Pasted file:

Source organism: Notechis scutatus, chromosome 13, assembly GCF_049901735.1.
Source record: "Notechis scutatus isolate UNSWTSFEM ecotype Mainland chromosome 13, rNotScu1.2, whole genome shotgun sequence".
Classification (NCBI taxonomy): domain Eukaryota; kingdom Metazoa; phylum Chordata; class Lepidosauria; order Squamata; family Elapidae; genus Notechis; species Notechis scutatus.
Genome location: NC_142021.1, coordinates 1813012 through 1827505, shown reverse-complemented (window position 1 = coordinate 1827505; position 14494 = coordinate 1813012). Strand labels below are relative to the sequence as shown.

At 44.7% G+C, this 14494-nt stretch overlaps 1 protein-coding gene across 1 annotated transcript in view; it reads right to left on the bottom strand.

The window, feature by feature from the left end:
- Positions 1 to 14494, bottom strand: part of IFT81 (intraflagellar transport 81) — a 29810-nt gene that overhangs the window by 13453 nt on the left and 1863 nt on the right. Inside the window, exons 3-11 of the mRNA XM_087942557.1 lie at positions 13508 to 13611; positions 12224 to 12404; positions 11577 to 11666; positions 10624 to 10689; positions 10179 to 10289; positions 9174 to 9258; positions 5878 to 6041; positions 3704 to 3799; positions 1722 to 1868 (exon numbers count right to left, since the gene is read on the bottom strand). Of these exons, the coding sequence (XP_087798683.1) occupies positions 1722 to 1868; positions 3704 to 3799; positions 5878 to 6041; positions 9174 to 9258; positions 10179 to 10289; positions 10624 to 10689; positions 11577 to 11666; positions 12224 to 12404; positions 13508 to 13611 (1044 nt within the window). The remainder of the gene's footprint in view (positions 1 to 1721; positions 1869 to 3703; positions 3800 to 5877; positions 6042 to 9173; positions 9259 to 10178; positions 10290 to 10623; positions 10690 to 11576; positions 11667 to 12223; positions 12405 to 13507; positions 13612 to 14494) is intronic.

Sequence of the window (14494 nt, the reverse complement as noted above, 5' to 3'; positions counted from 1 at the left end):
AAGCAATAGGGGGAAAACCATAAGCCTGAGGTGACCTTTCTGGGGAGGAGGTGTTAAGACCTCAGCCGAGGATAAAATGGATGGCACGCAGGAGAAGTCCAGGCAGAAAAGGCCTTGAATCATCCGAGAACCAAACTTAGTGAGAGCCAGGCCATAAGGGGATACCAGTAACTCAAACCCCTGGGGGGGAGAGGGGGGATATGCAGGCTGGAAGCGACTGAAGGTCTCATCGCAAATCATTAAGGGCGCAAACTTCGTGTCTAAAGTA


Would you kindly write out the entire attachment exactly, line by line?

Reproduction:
Source organism: Notechis scutatus, chromosome 13, assembly GCF_049901735.1.
Source record: "Notechis scutatus isolate UNSWTSFEM ecotype Mainland chromosome 13, rNotScu1.2, whole genome shotgun sequence".
Classification (NCBI taxonomy): domain Eukaryota; kingdom Metazoa; phylum Chordata; class Lepidosauria; order Squamata; family Elapidae; genus Notechis; species Notechis scutatus.
Genome location: NC_142021.1, coordinates 1813012 through 1827505, shown reverse-complemented (window position 1 = coordinate 1827505; position 14494 = coordinate 1813012). Strand labels below are relative to the sequence as shown.

At 44.7% G+C, this 14494-nt stretch overlaps 1 protein-coding gene across 1 annotated transcript in view; it reads right to left on the bottom strand.

The window, feature by feature from the left end:
- Positions 1 to 14494, bottom strand: part of IFT81 (intraflagellar transport 81) — a 29810-nt gene that overhangs the window by 13453 nt on the left and 1863 nt on the right. Inside the window, exons 3-11 of the mRNA XM_087942557.1 lie at positions 13508 to 13611; positions 12224 to 12404; positions 11577 to 11666; positions 10624 to 10689; positions 10179 to 10289; positions 9174 to 9258; positions 5878 to 6041; positions 3704 to 3799; positions 1722 to 1868 (exon numbers count right to left, since the gene is read on the bottom strand). Of these exons, the coding sequence (XP_087798683.1) occupies positions 1722 to 1868; positions 3704 to 3799; positions 5878 to 6041; positions 9174 to 9258; positions 10179 to 10289; positions 10624 to 10689; positions 11577 to 11666; positions 12224 to 12404; positions 13508 to 13611 (1044 nt within the window). The remainder of the gene's footprint in view (positions 1 to 1721; positions 1869 to 3703; positions 3800 to 5877; positions 6042 to 9173; positions 9259 to 10178; positions 10290 to 10623; positions 10690 to 11576; positions 11667 to 12223; positions 12405 to 13507; positions 13612 to 14494) is intronic.

Sequence of the window (14494 nt, the reverse complement as noted above, 5' to 3'; positions counted from 1 at the left end):
AAGCAATAGGGGGAAAACCATAAGCCTGAGGTGACCTTTCTGGGGAGGAGGTGTTAAGACCTCAGCCGAGGATAAAATGGATGGCACGCAGGAGAAGTCCAGGCAGAAAAGGCCTTGAATCATCCGAGAACCAAACTTAGTGAGAGCCAGGCCATAAGGGGATACCAGTAACTCAAACCCCTGGGGGGGAGAGGGGGGATATGCAGGCTGGAAGCGACTGAAGGTCTCATCGCAAATCATTAAGGGCGCAAACTTCGTGTCTAAAGTA